Prosecutors, NAV give Norway Civil Fund recipients clean bill of health

October 20, 2015


Already the second pillar has fallen in the government’s campaign against civil organizations. After the civil organizations supported by the Norway Civil Fund passed the City Chief Prosecutor’s investigation with flying colors, on Tuesday the National Tax and Customs Office (NAV) closed its investigation into Ökotárs and seventeen other associations and foundations for lack of evidence.  The civil organizations reported by Lázár operated lawfully.  The prosecutor did not find substantive problems, despite the police previously taking away the head of Ökotárs.”  –

City prosecutors have completed their investigation into five civil organizations reported to authorities by the Government Audit Office (KEHI) in October 2014 writes Magyar Nemzet.   Prosecutors have concluded that the organizations involved in the distribution of civil funds operated lawfully, having detected only a few minor administrative mistakes over the course of their year-long investigation.

Prosecutors investigated whether the three foundations and two associations operated lawfully in the areas investigated by Kehi.  Bettina Bagoly, spokesman for the City Chief Prosecutor’s office announced that the three foundations did not require any “substantive action” be taken on the part of prosecutors.  Despite finding that one organization committed a misdemeanor when it failed to post annual financial statements for 2012 and 2013 to its website, city prosecutors have requested that the case be dismissed.   The fifth association is no longer in operation.

KEHI launched an investigation into the use of Norway Civil Funds last autumn at the instigation of the Office of the Prime Minister after János Lázár accused the Kingdom of Norway of using its Civil Fund to channel funds to NGOs close to opposition political parties–a claim that was categorically rejected by the Norwegian Minister for EU Affairs.

Just prior to that Norway formally notified Hungary that it was suspending disbursement of tens of millions of euros worth of development funds to the Hungarian government.  When Norway refused to suspend the disbursement of funds to Hungarian NGOs (including a number critical of the Hungarian government) from its Civil Fund, the government retaliated by clamping down on media and civil society in Hungary–essentially threatening to put Hungarian NGOs that had received funding from Norway’s Civil Fund out of business.

The Norwegian embassy and others strongly objected to the KEHI audit, claiming it breached international agreements.  Adamant that Kehi had no jurisdiction over NGOs distributing or receiving Norway Civil Funds–a position shared by the relevant Hungarian ombudsman–the Norwegian embassy refused to accept KEHI’s findings.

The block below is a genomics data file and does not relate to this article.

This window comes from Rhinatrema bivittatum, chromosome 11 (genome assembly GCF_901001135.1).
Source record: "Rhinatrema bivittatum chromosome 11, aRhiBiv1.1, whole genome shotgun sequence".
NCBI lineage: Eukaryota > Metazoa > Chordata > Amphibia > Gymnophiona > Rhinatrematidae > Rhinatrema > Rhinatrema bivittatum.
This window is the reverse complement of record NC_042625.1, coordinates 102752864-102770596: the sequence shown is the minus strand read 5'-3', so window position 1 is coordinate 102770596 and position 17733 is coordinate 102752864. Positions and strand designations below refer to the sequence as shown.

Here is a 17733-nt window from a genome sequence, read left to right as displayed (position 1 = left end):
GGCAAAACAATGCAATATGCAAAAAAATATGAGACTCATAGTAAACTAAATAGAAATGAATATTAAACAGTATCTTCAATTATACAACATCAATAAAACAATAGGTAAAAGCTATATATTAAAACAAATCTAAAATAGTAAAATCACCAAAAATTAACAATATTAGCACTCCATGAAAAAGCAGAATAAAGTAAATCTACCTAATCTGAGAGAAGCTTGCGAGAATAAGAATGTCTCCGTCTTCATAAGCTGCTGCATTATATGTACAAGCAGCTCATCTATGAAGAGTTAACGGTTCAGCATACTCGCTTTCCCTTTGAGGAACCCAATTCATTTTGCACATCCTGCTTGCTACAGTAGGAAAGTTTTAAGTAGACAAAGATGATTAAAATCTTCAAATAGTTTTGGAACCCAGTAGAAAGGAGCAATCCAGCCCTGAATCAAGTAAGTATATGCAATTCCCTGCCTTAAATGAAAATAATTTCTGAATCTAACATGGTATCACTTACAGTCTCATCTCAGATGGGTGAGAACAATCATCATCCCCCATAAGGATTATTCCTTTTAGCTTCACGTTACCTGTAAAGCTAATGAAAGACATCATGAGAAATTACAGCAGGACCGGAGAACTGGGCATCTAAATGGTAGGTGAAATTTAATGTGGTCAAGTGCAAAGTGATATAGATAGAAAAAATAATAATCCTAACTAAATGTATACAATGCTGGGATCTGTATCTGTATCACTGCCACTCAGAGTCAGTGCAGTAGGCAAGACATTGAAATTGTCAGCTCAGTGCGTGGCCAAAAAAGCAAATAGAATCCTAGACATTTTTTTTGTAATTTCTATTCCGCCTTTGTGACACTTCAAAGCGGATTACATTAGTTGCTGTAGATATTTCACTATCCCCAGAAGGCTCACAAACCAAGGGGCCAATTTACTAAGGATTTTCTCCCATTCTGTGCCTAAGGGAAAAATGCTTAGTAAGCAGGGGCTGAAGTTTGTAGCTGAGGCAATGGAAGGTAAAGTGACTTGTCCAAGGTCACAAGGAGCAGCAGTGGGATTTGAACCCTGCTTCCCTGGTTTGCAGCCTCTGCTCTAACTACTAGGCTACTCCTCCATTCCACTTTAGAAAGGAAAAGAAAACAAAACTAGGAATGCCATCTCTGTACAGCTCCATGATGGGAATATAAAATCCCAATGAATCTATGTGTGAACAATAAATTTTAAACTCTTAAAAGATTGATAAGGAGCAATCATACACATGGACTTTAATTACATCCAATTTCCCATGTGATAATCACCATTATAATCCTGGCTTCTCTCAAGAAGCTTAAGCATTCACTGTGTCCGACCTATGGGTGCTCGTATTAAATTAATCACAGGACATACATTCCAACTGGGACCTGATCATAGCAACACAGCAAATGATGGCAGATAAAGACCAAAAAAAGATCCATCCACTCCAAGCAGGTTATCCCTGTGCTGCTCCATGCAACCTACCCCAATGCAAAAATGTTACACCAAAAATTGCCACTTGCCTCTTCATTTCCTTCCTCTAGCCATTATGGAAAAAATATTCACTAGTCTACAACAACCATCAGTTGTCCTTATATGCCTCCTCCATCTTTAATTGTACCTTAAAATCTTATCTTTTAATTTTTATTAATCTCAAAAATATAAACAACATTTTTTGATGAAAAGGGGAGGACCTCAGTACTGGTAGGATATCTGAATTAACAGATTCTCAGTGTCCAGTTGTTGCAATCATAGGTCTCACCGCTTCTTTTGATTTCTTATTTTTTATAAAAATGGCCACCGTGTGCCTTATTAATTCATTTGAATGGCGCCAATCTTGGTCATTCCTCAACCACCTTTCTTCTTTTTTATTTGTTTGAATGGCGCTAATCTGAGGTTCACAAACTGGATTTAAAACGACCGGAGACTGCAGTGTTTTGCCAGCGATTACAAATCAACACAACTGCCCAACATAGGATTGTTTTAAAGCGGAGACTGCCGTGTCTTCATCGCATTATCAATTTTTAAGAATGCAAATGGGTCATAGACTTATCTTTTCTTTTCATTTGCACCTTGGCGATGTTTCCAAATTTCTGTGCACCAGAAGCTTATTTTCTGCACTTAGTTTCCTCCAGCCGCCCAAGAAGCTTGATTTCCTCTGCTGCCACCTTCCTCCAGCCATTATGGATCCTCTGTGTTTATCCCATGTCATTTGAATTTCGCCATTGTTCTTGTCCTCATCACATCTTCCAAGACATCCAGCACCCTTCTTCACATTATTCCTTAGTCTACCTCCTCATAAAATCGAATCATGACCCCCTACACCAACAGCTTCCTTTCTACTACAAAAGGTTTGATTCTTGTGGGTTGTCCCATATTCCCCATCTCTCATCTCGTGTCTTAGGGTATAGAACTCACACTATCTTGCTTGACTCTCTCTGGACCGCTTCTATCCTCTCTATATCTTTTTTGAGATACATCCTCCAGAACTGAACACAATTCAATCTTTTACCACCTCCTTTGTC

Index reported that the evidence presented to the press by KEHI last October was very sketchy, even though previously the police had turned out in force to raid the offices of fund administrator Ökotárs, whose director, Veronika Móra, was even taken away by police to be interviewed. writes that contrary to accusations made by various government officials, NAV found that the activities of Ökotárs and beneficiary organizations were continuously documented, that all laws were kept, and that occasional changes were properly documented, and that they fulfilled all the obligations relating to their inspection.

The daily online further writes that despite the legal and political attacks on civil organizations, the Norway Civil Fund announced that it had, through its open tender process, been able to help either launch or complete 430 civil projects in such fields as defense of human rights, youth volunteerism, environmental protection, and the strengthening of vulnerable groups.

In a statement issued this afternoon KEHI, apparently eager to defend its professional reputation (and perhaps even that of the Minister Overseeing the Office of the Prime Minister to which it reports, namely János Lázár), announced that on the basis of investigations conducted last autumn at Lázár’s request, it had initiated investigations into seven civil recipients of Norway Civil Funds, of which five were based in Budapest and two in the countryside.   Kehi claims prosecutors found that three of the organizations responsible for distributing civil funds “did not operate according to the laws” and that the government initiated the dissolution of two of them.  A third one initiated its own dissolution, and a fourth one ended its legal status as a public institution.

KEHI reported the Norway Civil Fund beneficiary organizations to authorities because it claimed they had used money for purposes other than those approved.  At the same time KEHI requested NAV to conduct an “extraordinary tax audit”.

KEHI has eight days to contest the decision.  Furthermore, a third procedure is still ongoing.  The fate of the tax numbers of Ökotárs, Autonómia, DemNet and Kárpátok hangs in the balance.

Magyar Nemzet reports that Lázár promised last year that if the investigations prove the civil organizations innocent, he would apologize.

The publication of the astonishing news late on a Tuesday afternoon just as the daily weeklies are going to press seems deliberately timed to spare the government embarrassment.  It remains to be seen whether Lázár will hold his regularly scheduled weekly marathon press conference on Thursday, or whether recently confirmed Minister for Government Propaganda Antal Rogán will hold it in his place.

(In light of all that has happened, we at the Budapest Beacon believe the only decent thing for Lázár to do is resign . . . right after he fires his sidekick in crime, deputy undersecretary for communications Nándor Csepreghy!)